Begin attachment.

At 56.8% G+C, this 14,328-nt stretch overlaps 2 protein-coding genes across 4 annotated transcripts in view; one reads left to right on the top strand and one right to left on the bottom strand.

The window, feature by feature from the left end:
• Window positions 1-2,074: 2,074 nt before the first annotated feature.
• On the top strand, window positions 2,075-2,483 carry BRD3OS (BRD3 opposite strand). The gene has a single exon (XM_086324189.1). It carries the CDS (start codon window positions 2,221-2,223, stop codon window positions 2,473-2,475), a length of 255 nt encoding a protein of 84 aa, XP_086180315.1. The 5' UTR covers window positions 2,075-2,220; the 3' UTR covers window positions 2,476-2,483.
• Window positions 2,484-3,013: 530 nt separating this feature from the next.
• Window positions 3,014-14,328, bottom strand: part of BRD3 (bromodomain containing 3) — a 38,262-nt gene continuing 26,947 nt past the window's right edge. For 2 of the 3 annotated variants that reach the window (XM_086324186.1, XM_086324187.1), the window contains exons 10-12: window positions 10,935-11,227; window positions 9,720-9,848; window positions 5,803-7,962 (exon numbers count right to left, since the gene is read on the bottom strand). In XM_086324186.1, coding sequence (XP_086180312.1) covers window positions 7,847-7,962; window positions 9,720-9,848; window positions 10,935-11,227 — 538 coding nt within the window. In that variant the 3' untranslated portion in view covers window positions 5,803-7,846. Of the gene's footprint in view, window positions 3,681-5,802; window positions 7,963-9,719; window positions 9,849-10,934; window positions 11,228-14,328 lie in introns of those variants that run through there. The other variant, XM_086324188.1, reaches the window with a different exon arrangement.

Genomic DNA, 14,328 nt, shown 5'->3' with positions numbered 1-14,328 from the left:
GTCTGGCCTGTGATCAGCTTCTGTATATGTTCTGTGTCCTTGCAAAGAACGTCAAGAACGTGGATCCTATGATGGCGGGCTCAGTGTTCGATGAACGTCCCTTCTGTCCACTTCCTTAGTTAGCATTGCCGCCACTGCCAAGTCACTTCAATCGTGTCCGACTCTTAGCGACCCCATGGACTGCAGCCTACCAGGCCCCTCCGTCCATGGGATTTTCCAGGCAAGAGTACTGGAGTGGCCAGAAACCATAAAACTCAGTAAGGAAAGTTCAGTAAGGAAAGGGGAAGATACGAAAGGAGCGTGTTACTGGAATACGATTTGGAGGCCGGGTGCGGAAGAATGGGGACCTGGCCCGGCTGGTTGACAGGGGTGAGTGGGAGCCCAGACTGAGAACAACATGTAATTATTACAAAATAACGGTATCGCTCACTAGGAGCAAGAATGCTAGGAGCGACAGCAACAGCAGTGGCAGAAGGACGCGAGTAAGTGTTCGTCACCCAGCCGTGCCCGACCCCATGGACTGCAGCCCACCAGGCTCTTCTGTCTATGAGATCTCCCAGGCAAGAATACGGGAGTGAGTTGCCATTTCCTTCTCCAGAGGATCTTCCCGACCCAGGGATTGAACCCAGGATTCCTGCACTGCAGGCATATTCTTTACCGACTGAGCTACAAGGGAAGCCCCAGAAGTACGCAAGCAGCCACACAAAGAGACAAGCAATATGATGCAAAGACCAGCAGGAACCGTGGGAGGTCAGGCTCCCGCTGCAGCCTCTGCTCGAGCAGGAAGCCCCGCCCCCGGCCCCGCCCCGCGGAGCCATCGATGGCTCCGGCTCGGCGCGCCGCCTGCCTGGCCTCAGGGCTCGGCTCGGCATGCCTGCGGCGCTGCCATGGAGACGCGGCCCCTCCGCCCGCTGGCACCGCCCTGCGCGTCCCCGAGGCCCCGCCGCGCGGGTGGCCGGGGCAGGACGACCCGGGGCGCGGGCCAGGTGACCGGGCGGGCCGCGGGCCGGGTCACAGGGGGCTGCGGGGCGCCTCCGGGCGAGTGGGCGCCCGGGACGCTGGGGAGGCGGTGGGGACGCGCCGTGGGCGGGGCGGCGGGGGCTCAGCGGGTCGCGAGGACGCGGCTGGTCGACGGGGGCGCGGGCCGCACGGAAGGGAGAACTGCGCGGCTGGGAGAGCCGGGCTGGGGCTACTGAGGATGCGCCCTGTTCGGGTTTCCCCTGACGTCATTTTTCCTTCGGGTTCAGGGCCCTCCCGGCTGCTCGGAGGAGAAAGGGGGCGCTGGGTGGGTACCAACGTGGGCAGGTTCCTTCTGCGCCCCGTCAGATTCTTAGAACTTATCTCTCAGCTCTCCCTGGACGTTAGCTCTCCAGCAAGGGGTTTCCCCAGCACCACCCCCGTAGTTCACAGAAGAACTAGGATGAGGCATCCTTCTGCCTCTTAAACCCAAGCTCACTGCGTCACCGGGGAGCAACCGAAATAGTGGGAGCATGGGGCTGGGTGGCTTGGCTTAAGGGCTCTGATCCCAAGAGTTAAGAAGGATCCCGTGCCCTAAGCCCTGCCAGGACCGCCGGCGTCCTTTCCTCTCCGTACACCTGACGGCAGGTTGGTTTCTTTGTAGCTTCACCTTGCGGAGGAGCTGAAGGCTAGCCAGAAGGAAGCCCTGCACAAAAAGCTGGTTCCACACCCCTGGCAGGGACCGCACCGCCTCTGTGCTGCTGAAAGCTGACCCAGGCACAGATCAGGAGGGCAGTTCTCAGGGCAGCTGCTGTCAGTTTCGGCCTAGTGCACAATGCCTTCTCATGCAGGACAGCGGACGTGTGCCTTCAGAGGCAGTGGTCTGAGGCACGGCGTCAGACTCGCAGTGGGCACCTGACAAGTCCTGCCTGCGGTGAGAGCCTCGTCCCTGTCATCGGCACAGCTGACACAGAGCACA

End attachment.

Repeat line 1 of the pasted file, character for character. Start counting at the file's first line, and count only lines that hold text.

At 56.8% G+C, this 14,328-nt stretch overlaps 2 protein-coding genes across 4 annotated transcripts in view; one reads left to right on the top strand and one right to left on the bottom strand.